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Link - article by Simon Rose

Cheers to Beers – The weird, the fascinating, the potent and the expensive, from around the world
A selection of beers from around the world that simply boggle the mind

(images via)

Beer is the most popular beverage in the world after water and tea and had been produced for thousands of years. The Alulu Tablet, from the ancient Kingdom of Ur, in what is now Southern Iraq, refers to a “best” beer and dates from 2050 BC.

Babylonian clay tablets from 4300 BC show detailed beer recipes and beer was also brewed by the ancient Chinese, Assyrians, Incas and in ancient Egypt. In 1996, Scottish and Newcastle breweries in the UK used a 3,200-year old recipe found in the sun temple of Queen Nefertiti to brew a thousand bottles of Tutankhamun Ale:

Tutankhamun Ale, The Alulu Tablet (images via 1, 2)

The dawn of commercial beer production was in Germany around 1200 and in 1516, the famous Purity Law came into effect, which determined the only ingredients permissible in beer were water, barley, wheat and hops. The bottling of beer began in the early seventeenth century and today, some 20,000 different brands of beer are brewed in an almost bewildering 180 styles all around the world, including ales, lagers, pilsners, stouts, bitters, cream ales and more.

Owing to the sheer number of different beers produced around the world, for this article, I have focused on just a few of the planet’s more noteworthy beers, whether in terms of the brewing process, alcoholic strength, unusual flavours, distinctive names or other reasons that made them really stand out.

Strong beers

Despite its name, barley wine is a type of ale, with strength of between 8 and 12%, which was first brewed in England in the nineteenth century, but is now produced in many other countries as well. Barley wines can be amber to deep reddish-browns in colour. It may seem a little confusing, but these ales are called ‘barley wine’ because they are often comparable in strength to a wine. However, because their main ingredient is grain rather than fruit, they are really beers. Unlike more traditional beers, barley wine is designed for slow sipping, like a white, red or blush wine, rather than as an instant thirst quencher.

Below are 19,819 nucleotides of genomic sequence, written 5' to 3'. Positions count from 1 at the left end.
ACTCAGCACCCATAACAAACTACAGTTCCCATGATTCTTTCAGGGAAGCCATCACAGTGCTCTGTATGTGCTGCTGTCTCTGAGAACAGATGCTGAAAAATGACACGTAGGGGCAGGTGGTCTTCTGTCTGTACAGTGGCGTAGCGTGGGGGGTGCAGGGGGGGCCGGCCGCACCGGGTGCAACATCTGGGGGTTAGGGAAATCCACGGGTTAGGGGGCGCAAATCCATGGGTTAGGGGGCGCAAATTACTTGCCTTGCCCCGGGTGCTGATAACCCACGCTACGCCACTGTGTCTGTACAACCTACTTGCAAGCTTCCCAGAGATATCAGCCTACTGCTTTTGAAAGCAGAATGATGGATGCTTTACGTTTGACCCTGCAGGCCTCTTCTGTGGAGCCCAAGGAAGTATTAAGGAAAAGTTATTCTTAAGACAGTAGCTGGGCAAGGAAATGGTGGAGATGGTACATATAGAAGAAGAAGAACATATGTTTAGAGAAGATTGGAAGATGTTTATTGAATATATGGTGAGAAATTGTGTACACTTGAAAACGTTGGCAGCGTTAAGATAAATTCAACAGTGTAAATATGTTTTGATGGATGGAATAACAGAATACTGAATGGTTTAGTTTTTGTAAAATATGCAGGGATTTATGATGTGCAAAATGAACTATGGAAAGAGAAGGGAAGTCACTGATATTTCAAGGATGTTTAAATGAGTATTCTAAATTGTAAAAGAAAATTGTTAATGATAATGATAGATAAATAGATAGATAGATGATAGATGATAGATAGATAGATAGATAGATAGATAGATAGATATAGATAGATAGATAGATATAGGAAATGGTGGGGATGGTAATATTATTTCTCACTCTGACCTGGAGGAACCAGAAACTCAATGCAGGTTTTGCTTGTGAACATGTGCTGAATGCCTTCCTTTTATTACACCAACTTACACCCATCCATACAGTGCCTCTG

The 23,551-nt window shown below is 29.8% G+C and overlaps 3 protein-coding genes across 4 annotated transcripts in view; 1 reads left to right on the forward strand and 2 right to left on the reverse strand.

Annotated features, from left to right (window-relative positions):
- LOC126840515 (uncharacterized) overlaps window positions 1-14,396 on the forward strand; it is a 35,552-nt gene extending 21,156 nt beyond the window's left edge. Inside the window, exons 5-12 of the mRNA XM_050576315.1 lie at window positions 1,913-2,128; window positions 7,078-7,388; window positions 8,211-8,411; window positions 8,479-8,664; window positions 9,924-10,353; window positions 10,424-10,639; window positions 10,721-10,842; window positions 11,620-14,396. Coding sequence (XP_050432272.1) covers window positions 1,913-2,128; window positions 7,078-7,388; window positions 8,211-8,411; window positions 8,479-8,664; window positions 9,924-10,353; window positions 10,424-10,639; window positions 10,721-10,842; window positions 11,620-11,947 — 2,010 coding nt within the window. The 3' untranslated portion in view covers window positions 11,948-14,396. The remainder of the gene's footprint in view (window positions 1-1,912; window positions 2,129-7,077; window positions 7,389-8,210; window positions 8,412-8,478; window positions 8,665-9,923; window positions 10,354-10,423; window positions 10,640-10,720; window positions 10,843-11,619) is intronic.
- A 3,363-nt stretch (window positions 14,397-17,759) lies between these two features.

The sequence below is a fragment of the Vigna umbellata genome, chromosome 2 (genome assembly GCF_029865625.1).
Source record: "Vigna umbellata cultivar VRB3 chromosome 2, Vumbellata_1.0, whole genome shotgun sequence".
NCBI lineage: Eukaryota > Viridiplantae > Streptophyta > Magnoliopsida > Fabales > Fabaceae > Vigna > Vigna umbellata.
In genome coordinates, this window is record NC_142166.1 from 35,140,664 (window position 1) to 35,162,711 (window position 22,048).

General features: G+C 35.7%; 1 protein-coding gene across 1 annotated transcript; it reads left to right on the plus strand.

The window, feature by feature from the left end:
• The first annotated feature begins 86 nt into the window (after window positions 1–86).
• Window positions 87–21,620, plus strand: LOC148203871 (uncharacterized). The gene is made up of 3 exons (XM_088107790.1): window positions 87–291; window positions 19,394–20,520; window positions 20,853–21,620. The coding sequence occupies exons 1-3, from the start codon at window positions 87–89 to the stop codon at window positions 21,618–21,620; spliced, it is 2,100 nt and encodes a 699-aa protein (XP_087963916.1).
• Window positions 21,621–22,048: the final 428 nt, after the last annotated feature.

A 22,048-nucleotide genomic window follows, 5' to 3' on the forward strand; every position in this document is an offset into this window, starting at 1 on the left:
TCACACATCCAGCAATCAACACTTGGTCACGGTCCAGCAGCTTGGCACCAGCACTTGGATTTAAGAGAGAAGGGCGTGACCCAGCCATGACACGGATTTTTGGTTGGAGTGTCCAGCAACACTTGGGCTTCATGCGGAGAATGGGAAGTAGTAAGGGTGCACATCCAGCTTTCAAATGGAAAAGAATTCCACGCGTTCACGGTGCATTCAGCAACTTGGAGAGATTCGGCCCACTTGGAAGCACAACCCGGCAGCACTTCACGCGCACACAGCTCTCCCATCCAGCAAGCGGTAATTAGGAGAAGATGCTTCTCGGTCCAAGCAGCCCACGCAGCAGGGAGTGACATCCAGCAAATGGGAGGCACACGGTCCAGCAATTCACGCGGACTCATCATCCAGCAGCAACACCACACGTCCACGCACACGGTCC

Thomas Hooker Barley Wine, Gold Label Tennant Brothers (images via 1, 2)

Back in the eighties and nineties, the alcohol content of beers climbed steadily. Vetter 33, for example, has a 10.5% abv, while Samichlaus, produced in Switzerland, was at one time considered the world’s strongest beer at 14% abv. The strongest beer brand in current production is Eisbock from Germany, which has 14% ethanol by volume.

Samichlaus, Aventinus Eisbock (images via 1, Patrick Hirlehey)

Baz’s Super Brew, made by Parish Brewery in the UK, is a 23% abv beer and Delaware’s Dogfish Head’s World Wide Stout, with a 21% abv, was sold at UK Safeway locations in 2003. Hair of the Dog’s Dave, at a mind numbing 29% abv, is a barley wine first produced in 1994 and considered to be the strongest beer ever made at the time:

Hair-of-the-Dog, Millennium and Utopia, (images via 1, 1)

In recent years, some brewers have made use of champagne yeast to significantly increase the alcohol content of their beers. Millennium, produced by Samuel Adams, had a 20% abv, but they increased this still further with the 25.6% abv Utopia. However, this beer has a malt, maple-syrup type of flavor that more closely resembles port, so it’s really more like a liqueur than a beer.

Beers that burn a hole in your pocket

If you consider yourself a beer connoisseur and feel like splashing out a little, take a trip to a bar called the Bierdrome in London, the only place in the world where you can buy a custom super-magnum bottle of Vielle Bon Secours for around £500 or $1000. The world’s most expensive beer, this bottle costs an astounding $78 a pint - more info: